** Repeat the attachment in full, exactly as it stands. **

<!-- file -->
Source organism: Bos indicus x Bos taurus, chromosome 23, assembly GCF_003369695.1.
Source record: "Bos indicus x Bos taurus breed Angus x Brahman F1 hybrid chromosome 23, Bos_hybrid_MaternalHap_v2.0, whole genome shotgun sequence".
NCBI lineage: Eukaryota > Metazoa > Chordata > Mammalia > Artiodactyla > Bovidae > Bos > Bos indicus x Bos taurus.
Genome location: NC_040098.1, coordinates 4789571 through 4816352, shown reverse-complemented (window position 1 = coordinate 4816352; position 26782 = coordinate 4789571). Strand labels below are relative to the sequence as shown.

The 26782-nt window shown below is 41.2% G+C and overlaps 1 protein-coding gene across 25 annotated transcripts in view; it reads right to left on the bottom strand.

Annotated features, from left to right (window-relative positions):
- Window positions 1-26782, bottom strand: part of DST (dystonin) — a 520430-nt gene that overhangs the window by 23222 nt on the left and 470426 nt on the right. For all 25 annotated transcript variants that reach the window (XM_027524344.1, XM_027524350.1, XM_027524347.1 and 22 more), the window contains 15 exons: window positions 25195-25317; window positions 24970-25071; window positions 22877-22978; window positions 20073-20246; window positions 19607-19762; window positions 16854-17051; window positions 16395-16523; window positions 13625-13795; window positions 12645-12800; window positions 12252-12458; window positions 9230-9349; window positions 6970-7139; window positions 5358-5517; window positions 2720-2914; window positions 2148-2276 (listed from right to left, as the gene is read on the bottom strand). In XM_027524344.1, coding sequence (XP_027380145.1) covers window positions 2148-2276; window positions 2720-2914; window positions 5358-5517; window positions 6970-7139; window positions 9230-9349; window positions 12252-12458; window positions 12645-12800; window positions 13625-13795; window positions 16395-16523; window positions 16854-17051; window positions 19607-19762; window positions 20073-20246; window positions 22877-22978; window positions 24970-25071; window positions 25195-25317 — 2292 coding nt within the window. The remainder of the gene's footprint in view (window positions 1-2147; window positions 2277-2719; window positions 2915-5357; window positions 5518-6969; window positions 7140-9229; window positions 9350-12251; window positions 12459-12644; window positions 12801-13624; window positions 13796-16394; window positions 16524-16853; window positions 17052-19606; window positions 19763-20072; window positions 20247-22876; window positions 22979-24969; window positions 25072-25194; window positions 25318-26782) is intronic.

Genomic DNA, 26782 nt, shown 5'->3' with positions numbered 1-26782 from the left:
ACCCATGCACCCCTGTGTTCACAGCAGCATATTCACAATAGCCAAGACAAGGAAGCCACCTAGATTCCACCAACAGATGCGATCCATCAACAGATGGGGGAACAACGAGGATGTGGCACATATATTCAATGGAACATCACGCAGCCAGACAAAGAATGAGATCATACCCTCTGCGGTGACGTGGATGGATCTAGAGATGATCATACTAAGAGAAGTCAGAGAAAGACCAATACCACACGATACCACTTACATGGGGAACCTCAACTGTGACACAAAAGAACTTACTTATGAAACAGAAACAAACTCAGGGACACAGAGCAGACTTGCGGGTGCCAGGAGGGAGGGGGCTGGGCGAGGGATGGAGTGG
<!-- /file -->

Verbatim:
Source organism: Bos indicus x Bos taurus, chromosome 23, assembly GCF_003369695.1.
Source record: "Bos indicus x Bos taurus breed Angus x Brahman F1 hybrid chromosome 23, Bos_hybrid_MaternalHap_v2.0, whole genome shotgun sequence".
NCBI lineage: Eukaryota > Metazoa > Chordata > Mammalia > Artiodactyla > Bovidae > Bos > Bos indicus x Bos taurus.
Genome location: NC_040098.1, coordinates 4789571 through 4816352, shown reverse-complemented (window position 1 = coordinate 4816352; position 26782 = coordinate 4789571). Strand labels below are relative to the sequence as shown.

The 26782-nt window shown below is 41.2% G+C and overlaps 1 protein-coding gene across 25 annotated transcripts in view; it reads right to left on the bottom strand.

Annotated features, from left to right (window-relative positions):
- Window positions 1-26782, bottom strand: part of DST (dystonin) — a 520430-nt gene that overhangs the window by 23222 nt on the left and 470426 nt on the right. For all 25 annotated transcript variants that reach the window (XM_027524344.1, XM_027524350.1, XM_027524347.1 and 22 more), the window contains 15 exons: window positions 25195-25317; window positions 24970-25071; window positions 22877-22978; window positions 20073-20246; window positions 19607-19762; window positions 16854-17051; window positions 16395-16523; window positions 13625-13795; window positions 12645-12800; window positions 12252-12458; window positions 9230-9349; window positions 6970-7139; window positions 5358-5517; window positions 2720-2914; window positions 2148-2276 (listed from right to left, as the gene is read on the bottom strand). In XM_027524344.1, coding sequence (XP_027380145.1) covers window positions 2148-2276; window positions 2720-2914; window positions 5358-5517; window positions 6970-7139; window positions 9230-9349; window positions 12252-12458; window positions 12645-12800; window positions 13625-13795; window positions 16395-16523; window positions 16854-17051; window positions 19607-19762; window positions 20073-20246; window positions 22877-22978; window positions 24970-25071; window positions 25195-25317 — 2292 coding nt within the window. The remainder of the gene's footprint in view (window positions 1-2147; window positions 2277-2719; window positions 2915-5357; window positions 5518-6969; window positions 7140-9229; window positions 9350-12251; window positions 12459-12644; window positions 12801-13624; window positions 13796-16394; window positions 16524-16853; window positions 17052-19606; window positions 19763-20072; window positions 20247-22876; window positions 22979-24969; window positions 25072-25194; window positions 25318-26782) is intronic.

Genomic DNA, 26782 nt, shown 5'->3' with positions numbered 1-26782 from the left:
ACCCATGCACCCCTGTGTTCACAGCAGCATATTCACAATAGCCAAGACAAGGAAGCCACCTAGATTCCACCAACAGATGCGATCCATCAACAGATGGGGGAACAACGAGGATGTGGCACATATATTCAATGGAACATCACGCAGCCAGACAAAGAATGAGATCATACCCTCTGCGGTGACGTGGATGGATCTAGAGATGATCATACTAAGAGAAGTCAGAGAAAGACCAATACCACACGATACCACTTACATGGGGAACCTCAACTGTGACACAAAAGAACTTACTTATGAAACAGAAACAAACTCAGGGACACAGAGCAGACTTGCGGGTGCCAGGAGGGAGGGGGCTGGGCGAGGGATGGAGTGG